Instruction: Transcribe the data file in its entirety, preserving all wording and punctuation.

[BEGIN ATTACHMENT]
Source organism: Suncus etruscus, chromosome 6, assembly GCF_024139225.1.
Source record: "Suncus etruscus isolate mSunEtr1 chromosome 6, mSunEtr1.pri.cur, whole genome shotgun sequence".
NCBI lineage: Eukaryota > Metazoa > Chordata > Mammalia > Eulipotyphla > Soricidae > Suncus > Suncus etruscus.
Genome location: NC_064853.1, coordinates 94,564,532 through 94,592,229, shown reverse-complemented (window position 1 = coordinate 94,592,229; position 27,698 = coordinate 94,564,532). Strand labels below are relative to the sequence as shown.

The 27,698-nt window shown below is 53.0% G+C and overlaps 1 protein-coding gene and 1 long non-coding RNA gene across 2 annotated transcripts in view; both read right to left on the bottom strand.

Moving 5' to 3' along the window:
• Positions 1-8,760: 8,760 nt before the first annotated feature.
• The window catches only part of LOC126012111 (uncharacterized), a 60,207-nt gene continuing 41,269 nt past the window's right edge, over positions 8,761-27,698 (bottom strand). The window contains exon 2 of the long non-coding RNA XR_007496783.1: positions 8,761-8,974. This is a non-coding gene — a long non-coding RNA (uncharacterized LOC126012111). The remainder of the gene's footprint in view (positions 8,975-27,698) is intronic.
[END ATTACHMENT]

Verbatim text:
Source organism: Suncus etruscus, chromosome 6, assembly GCF_024139225.1.
Source record: "Suncus etruscus isolate mSunEtr1 chromosome 6, mSunEtr1.pri.cur, whole genome shotgun sequence".
NCBI lineage: Eukaryota > Metazoa > Chordata > Mammalia > Eulipotyphla > Soricidae > Suncus > Suncus etruscus.
Genome location: NC_064853.1, coordinates 94,564,532 through 94,592,229, shown reverse-complemented (window position 1 = coordinate 94,592,229; position 27,698 = coordinate 94,564,532). Strand labels below are relative to the sequence as shown.

The 27,698-nt window shown below is 53.0% G+C and overlaps 1 protein-coding gene and 1 long non-coding RNA gene across 2 annotated transcripts in view; both read right to left on the bottom strand.

Moving 5' to 3' along the window:
• Positions 1-8,760: 8,760 nt before the first annotated feature.
• The window catches only part of LOC126012111 (uncharacterized), a 60,207-nt gene continuing 41,269 nt past the window's right edge, over positions 8,761-27,698 (bottom strand). The window contains exon 2 of the long non-coding RNA XR_007496783.1: positions 8,761-8,974. This is a non-coding gene — a long non-coding RNA (uncharacterized LOC126012111). The remainder of the gene's footprint in view (positions 8,975-27,698) is intronic.